Over the last decade, much has changed on the Scandinavian food scene, and its influence really has reached across the world.
Copenhagen is now the epicenter of the food scene across Scandinavia and beyond. To celebrate, Copenhagen Cooking organise an annual festival of food with an agenda packed full of events to suit all ages and interests, and to celebrate all things foodie in Copenhagen and the wider area. I recently headed off to Copenhagen to see what was happening, and to bring to you a selection of recommendations for things to do and where to eat.
Street food and markets
Torvehallerne is the largest food market in Copenhagen. Occupying two large halls with plenty of outside seating and street food in the surrounding areas, it is absolutely worth a visit, even for a look if you are not buying. It’s a real mix ingredients, food to go and food to enjoy in. A coffee at Coffee Collective is an absolute must, too.
Papirøen is also an essential stop for any foodie. Occupying the former newspaper storage warehouses down on the river near noma, it’s now an indoor street food destination, featuring lots of interesting independents who all sell food to go from inside the warehouse. There is a large choice of cuisines for every taste and plenty of seating both in and outside. With a strong focus on sustainability and recycling, the individual food stalls are made from reclaimed and upcycled materials, making it an unusual and eye catching destination.
There is so much going on in the way of fine dining in Copenhagen at the moment. Most famously, there is noma – voted the best restaurant in the world in the World’s Best Restaurants awards. Head chef René Redzepi is generally credited as being responsible for the revolution in Nordic cuisine, and it’s explosion throughout the world. If you can get in, you’re very lucky, and will have to book a couple of months in advance, but you can try for a last-minute cancellation on the website.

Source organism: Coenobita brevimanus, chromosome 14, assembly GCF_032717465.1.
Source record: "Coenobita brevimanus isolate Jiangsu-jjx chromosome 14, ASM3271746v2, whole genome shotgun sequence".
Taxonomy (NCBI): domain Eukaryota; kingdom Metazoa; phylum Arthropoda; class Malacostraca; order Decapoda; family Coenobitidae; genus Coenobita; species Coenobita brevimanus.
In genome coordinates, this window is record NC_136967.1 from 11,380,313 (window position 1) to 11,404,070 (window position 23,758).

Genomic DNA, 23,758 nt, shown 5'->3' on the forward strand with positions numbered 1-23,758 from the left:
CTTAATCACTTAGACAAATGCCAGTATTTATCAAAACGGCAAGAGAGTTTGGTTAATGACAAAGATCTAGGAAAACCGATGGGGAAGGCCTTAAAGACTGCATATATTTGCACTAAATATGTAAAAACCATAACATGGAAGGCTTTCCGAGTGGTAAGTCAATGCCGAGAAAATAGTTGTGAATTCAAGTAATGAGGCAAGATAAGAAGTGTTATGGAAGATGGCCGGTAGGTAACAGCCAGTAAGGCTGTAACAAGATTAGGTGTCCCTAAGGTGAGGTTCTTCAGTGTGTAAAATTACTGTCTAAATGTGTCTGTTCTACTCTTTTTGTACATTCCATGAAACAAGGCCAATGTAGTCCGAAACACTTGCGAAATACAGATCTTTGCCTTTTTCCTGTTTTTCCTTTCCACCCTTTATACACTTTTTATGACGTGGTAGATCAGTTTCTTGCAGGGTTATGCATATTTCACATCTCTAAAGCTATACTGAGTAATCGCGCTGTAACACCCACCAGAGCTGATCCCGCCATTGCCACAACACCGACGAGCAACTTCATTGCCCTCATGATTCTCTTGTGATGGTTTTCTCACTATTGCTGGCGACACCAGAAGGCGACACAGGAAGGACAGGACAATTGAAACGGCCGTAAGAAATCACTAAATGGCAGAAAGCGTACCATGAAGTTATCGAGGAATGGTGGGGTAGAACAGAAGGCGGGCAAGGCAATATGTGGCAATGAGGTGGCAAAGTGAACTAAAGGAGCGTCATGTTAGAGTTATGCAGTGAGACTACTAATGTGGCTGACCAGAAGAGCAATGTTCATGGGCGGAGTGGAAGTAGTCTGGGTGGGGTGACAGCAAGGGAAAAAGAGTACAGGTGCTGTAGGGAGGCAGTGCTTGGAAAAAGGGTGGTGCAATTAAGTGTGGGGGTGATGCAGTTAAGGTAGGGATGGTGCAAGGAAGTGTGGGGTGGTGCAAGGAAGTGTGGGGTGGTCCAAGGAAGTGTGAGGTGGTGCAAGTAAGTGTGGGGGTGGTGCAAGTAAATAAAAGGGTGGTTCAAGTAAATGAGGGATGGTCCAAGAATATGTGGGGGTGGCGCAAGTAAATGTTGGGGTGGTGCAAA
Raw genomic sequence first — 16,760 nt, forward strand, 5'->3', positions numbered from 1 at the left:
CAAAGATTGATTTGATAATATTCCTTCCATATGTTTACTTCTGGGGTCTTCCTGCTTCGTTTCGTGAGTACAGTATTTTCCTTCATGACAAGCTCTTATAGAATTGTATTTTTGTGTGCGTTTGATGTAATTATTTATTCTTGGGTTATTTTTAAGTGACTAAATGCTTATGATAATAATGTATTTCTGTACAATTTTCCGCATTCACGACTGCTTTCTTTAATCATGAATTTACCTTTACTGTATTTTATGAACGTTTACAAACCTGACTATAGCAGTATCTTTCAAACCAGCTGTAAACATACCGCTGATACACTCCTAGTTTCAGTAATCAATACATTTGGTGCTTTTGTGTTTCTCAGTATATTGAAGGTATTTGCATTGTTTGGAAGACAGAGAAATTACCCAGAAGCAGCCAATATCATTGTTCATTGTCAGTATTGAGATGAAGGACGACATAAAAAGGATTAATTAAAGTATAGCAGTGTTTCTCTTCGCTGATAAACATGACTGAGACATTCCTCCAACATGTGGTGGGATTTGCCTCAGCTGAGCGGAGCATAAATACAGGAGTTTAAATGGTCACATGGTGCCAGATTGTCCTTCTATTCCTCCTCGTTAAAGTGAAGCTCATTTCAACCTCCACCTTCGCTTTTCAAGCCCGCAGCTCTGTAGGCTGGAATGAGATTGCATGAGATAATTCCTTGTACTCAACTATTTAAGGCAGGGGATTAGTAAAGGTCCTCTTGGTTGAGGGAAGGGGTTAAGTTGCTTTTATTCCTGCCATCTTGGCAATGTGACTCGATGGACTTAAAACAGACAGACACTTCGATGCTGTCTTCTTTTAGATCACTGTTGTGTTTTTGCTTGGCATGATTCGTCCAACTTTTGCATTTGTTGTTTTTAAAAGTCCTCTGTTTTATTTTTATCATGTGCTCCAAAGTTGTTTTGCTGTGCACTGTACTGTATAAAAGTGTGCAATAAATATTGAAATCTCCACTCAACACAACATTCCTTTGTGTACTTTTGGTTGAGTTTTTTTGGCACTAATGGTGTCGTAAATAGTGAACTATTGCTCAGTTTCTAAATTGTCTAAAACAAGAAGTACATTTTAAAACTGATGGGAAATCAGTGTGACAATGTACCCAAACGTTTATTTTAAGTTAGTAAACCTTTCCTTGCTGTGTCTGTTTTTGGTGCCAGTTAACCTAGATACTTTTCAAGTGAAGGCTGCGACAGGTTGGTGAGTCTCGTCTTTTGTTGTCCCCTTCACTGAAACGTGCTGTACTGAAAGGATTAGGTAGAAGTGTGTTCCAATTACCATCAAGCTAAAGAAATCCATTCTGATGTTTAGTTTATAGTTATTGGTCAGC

Next, is Relæ and its sister restaurant Manfred & Vin. I only made it to Manfred & Vin, whose menu changes every day, depending on what is fresh and in season. Instead of ordering from a menu, diners are brought a succession of small but delicious dishes – six out of seven were vegetable-based. The food was fantastic – interesting and different. Flavours were fresh and vibrant. Standout dishes included large but thin slices of raw kohlrabi, topped with goat curd and black pepper. The lamb belly, cooked to perfection, served with chargrilled aubergine slices and topped with an anchovy sauce and dill was one of the best things I’ve eaten in a long time.
Tårnet is a newly opened restaurant housed in the tower of the Danish parliament building. Occupying a space that was, until very recently, completely unused, so the decision was taken by MPs to open the space up for everyone to enjoy. The results are quite remarkable, and a meal here is such a great experience. First, you must take the lift up to the viewing platform in the tower for one of the best views in the city. The menu is based around the best Danish produce, sourced from all over Denmark. Food is light, fresh and full of flavor. The wine list is interesting, too.